Beyond the University
The Center partners with the Seattle non-profit OneWorld Now! to offer Arabic language and global leadership training to minority and disadvantaged high school students in the Seattle public schools. For younger students, each summer the Center supports a two-week Arabic language day-camp in partnership with the Seattle Public Schools and American Cultural Exchange.
In an effort to train high school teachers, the Center conducts annual Summer Institutes that focus in-depth on important topics related to the Middle East. Recent institutes have been on the themes of: Iraq, oil and the Middle East, and U.S. foreign policy and the Middle East.
The Center is also active in securing outside grants, which recently have included a project funded by the United States Institute of Peace that brought front-line caregivers from Palestine and Israel together to work on strategies to confront Post-Traumatic Stress Disorder caused by violent conflict; and a project funded by the U.S. Department of State to create a Middle East informational portal to increase news available from the Arab world.
The quality of the Center's outreach programming was recognized when it was named a semi-finalist in the 2006 Goldman Sachs Excellence in International Education Competition.
HISTORY OF MIDDLE EAST STUDIES AT THE UW, ONE OF THE OLDEST MIDDLE EAST PROGRAMS IN THE NATION
1909: Middle Eastern languages first taught at the UW at what would become the Jackson School
1967: Middle Eastern historian position established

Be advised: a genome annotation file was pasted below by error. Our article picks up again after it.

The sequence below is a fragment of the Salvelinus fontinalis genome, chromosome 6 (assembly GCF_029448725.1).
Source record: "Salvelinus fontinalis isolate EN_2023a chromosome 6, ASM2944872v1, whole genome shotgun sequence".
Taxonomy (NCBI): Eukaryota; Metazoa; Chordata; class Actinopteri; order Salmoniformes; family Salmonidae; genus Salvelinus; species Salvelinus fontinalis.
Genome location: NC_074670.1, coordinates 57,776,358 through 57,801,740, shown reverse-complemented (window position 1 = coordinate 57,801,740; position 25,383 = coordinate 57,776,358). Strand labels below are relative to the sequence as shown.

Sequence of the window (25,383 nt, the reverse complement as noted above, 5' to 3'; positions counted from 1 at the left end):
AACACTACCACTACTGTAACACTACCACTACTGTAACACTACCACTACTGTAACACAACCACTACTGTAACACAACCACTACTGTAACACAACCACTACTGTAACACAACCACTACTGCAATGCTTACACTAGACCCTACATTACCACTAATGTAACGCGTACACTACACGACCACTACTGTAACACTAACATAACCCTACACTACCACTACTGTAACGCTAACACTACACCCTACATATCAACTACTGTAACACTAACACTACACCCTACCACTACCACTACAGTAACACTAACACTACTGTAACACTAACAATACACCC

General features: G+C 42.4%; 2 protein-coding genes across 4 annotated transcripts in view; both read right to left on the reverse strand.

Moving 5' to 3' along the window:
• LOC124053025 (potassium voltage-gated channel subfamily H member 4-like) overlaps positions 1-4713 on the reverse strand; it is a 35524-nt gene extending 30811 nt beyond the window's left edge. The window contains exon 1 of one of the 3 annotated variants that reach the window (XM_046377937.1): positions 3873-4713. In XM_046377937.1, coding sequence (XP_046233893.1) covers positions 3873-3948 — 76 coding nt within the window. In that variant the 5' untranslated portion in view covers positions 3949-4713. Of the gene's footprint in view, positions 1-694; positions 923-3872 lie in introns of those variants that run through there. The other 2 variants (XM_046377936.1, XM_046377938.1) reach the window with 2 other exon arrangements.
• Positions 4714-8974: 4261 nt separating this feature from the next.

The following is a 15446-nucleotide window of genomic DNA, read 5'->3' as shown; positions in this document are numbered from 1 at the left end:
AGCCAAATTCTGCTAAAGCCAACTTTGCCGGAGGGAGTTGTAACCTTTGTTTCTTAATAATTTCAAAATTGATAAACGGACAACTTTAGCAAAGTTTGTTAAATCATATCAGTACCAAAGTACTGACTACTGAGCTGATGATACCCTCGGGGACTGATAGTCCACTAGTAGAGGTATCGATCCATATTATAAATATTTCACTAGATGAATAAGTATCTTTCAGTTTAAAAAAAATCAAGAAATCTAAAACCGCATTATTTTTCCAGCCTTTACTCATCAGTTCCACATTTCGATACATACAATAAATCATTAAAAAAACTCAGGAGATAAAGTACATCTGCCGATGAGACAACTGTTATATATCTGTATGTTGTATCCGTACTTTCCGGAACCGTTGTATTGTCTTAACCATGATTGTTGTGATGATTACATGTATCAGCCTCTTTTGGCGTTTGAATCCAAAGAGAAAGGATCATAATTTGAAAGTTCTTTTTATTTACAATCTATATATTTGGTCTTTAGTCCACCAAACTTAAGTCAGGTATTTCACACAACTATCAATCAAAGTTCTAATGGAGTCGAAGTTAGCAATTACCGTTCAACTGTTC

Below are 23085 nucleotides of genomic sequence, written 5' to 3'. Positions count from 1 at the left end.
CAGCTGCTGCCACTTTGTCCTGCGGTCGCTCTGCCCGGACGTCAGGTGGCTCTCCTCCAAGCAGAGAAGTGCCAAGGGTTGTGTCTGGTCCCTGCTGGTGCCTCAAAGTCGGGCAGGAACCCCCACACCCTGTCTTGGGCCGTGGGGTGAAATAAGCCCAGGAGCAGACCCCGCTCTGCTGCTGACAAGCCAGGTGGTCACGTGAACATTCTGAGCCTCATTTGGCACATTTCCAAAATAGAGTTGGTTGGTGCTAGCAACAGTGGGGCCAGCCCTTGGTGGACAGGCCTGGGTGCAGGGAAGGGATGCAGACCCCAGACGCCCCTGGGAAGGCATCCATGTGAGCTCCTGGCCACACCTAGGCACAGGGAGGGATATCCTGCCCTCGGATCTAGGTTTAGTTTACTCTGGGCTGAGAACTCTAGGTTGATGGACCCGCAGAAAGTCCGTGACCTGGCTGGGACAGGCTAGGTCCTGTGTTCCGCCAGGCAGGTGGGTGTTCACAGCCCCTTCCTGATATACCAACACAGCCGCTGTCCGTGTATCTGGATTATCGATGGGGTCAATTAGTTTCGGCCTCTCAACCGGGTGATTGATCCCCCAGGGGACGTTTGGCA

1968: Department of Near Eastern Studies established
1974: U.S. Department of Education funds first National Resource Center-Middle East
1991: Interdisciplinary Ph.D. Program in Near & Middle Eastern Studies established
2006: Largest award to a public institution from the U.S. Dept. of Education to a National Resource Center- Middle East
WHAT DO MIDDLE EAST STUDIES STUDENTS DO AFTER GRADUATION? (LAST TEN YEARS)
43% pursue careers in the U.S. government
21% continue their studies at the Ph.D. level
18% pursue careers in domestic or international non-profits
5% pursue law degrees
5% pursue careers in journalism
WHERE DO MIDDLE EAST STUDENTS STUDY ABROAD?
Al Akhawayn University, Morocco
American University in Beirut
American University in Cairo
Bogazici University, Turkey
Center for Arabic Study Abroad, Egypt
Hebrew University of Jerusalem
Tel Aviv University, Israel
University of Damascus, Syria
BENEFICIARIES OF THE MIDDLE EAST CENTER OUTREACH PROGRAM (SINCE 2003)
700 minority and disadvantaged high school students trained in Arabic
150 elementary school students trained in Arabic
40 master teachers of Middle East studies trained through summer institutes